IDENTIFICATION of Origanum vulgare
Origanum vulgare o officinalis
Italian common name:
The species of this genus (about 40 – 50) are mainly native to the Mediterranean basin (but some species are also present in Asia) and prefer warm-temperate habitats. Approximately 60% of the types grow in Anatolia, this could indicate that geographical area as the center of origin of Origanum species.
It prefers warm temperate climates, however it also adapts to cold temperate ones, enduring temperatures even a few degrees below zero.
Evergreen or deciduous:
the consumption of oregano is not recommended for those who are allergic to the plant and for those who suffer from intolerance to silicilates, gastritis and peptic ulcers.
PLANT RECOGNITION of Origanum vulgare
The leaves are opposite, oval-lanceolate, hairy, with slightly serrated margins, but smooth and green in appearance.
The small, hermaphrodite flowers are pinkish-white with red bracts collected in erect spikes located at the apex of the stems.
from July until the beginning of autumn.
Ovoid glabrous and smooth brown.
The stem is erect, branched and covered with a thick hair.
Effective antiparasitic action especially towards intestinal agents. From a nutritional point of view, it contains salts such as calcium, potassium, sodium, phosphorus, iron, magnesium, then vitamins of group A, B, C, D, E and K.
intense and characteristic
Sun, the tastiest is near the sea.
intermediate rocks (siliceous limestones and similar)
Italian climatic area:
Of the three species present in Italy, two are found in the Alps (Origanum majorana and Origanum vulgare)
Need for water:
medium, drought tolerant. Mediterranean plant that tolerates stagnant water very badly.
In our environment:
sowing in pots should be done in autumn or spring after 10°.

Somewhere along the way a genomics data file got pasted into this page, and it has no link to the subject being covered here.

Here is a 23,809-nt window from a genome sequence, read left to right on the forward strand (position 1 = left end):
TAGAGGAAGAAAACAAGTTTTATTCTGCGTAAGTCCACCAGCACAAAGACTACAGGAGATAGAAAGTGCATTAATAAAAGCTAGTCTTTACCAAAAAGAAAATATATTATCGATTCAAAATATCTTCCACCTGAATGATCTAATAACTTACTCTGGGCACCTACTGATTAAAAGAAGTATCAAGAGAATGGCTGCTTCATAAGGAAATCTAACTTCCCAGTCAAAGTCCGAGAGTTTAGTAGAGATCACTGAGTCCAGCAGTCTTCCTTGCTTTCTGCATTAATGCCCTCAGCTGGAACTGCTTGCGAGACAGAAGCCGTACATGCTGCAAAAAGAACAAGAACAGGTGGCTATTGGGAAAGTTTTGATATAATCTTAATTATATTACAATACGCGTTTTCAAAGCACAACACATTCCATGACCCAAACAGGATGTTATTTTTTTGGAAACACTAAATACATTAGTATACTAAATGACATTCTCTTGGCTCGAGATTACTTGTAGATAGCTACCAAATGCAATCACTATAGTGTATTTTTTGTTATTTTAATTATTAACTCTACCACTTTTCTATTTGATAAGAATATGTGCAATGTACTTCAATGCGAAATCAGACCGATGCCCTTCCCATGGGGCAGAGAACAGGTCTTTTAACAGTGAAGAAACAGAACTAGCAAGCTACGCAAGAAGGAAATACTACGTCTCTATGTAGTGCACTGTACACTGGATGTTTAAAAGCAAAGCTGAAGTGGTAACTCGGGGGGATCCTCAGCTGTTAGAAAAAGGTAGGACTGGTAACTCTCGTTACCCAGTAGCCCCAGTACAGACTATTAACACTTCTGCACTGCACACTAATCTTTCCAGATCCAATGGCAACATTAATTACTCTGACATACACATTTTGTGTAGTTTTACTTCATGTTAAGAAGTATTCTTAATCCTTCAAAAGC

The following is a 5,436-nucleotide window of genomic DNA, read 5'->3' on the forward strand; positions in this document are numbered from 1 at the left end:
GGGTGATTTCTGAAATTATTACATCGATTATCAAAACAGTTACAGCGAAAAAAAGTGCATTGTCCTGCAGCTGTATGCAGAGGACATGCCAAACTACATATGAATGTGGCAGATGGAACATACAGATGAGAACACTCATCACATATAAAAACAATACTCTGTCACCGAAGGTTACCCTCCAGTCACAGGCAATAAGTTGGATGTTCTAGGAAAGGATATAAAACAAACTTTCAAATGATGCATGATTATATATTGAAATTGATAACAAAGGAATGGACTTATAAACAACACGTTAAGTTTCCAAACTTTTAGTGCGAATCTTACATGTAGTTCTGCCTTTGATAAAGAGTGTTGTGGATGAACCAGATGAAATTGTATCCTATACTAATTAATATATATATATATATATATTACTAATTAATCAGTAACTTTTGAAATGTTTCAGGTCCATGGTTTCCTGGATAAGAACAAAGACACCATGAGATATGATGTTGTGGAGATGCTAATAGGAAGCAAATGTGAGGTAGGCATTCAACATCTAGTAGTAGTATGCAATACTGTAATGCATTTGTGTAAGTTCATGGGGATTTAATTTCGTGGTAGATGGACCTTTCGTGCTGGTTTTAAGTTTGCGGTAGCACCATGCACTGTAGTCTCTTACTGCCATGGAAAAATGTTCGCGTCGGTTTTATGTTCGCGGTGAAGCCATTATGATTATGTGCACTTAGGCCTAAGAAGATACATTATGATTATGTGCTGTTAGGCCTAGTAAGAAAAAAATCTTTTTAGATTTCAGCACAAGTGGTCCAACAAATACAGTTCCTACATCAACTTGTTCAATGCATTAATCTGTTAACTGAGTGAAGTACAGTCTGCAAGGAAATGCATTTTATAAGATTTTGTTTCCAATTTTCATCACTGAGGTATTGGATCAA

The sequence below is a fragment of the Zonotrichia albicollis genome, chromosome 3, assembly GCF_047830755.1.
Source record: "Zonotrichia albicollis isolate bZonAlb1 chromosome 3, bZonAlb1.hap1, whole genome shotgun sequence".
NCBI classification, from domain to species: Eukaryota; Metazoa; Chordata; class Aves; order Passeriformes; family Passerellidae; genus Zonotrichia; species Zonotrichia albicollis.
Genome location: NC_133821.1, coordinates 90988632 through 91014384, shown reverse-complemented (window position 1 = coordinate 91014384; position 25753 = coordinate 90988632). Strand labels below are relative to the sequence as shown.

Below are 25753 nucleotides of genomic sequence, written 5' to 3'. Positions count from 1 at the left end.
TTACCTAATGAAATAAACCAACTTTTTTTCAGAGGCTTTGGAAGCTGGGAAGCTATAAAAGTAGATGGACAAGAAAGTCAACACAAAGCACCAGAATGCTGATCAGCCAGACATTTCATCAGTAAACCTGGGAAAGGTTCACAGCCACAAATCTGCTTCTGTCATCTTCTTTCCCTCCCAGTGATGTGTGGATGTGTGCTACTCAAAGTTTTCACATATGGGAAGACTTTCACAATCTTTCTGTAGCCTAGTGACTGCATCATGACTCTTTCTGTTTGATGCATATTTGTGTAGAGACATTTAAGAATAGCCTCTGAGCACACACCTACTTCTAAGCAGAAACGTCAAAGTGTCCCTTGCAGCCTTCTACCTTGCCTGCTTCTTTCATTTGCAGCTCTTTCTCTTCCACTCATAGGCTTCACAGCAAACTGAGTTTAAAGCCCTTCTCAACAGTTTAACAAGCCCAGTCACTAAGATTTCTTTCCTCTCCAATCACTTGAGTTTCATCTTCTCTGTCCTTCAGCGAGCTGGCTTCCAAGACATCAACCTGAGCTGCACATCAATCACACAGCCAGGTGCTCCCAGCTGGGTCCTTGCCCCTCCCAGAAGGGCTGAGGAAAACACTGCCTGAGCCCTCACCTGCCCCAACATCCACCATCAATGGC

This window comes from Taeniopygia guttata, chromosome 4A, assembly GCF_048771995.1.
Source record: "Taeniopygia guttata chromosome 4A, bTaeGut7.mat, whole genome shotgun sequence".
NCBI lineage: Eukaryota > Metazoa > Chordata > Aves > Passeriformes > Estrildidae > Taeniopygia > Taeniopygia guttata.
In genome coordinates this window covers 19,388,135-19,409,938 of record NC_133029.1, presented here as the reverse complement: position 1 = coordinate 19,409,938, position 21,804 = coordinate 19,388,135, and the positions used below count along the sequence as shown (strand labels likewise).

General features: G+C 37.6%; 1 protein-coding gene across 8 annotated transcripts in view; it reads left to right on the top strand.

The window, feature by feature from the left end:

the apical cuttings can be produced all year round: In an unheated greenhouse in the autumn/winter period, In the open field in the spring/summer period. The cuttings must be taken considering the presence of an internode (to ensure rooting).
only eliminate dry or damaged parts.
It is not particularly sensitive to parasite attack, but can be attacked by aphids.
The meaning of the name could derive from oros (mountain) and ganao (pleasure), therefore the “pleasure of the mountain”.
With the discovery of Africa and the export of oregano, the Italian one lost its fame because the transplanted one is tastier. He took the scepter back with the creation of pizza.
It favors the secretion of gastric juices and is digestive, so it is used as a decoction and infusion. It is also antispasmodic, antiseptic, vermifuge, sedative, analgesic and expectorant. Among the many uses there is also that of naturally removing ants. Just sprinkle the areas infested with these insects to get rid of them. Effective remedy for sore throat. Practice gargles based on water and oregano, boiled for a few minutes and then filtered. In case of a cold, you can make inhalations with oregano essential oil, or prepare an infusion and drink it several times a day. In case of a cold, you can make inhalations with oregano essential oil, or prepare an infusion and drink it several times a day. day. Oregano is an emmenagogue, that is, it favors menstruation, for this reason it must be absolutely avoided during pregnancy.
In homeopathic medicine it is used in the form of mother tincture, granules and drops to treat excitement, as well as for respiratory tract infections, coughs and bronchitis. The decoction added to bath water or footbaths has a relaxing and deodorant action.
In the cosmetic field, oregano leaves can be used to restore elasticity and brightness to the skin of the face.
In the kitchen:
Oregano is one of the most used aromatic herbs in Mediterranean cuisine due to its intense and stimulating scent. It is widely used in the kitchen to flavor any food such as vegetables, meats, salads, cheeses, fish, sauces and fillings, and is especially indispensable on pizza. And even sweets. In particular, apples and chocolate are suitable. The cuisines of southern Italy and Sicily make great use of it. So much so that, on indication of the Sicilian Region, it has been officially recognized as a typical Sicilian product and included in the list of traditional Italian agri-food products
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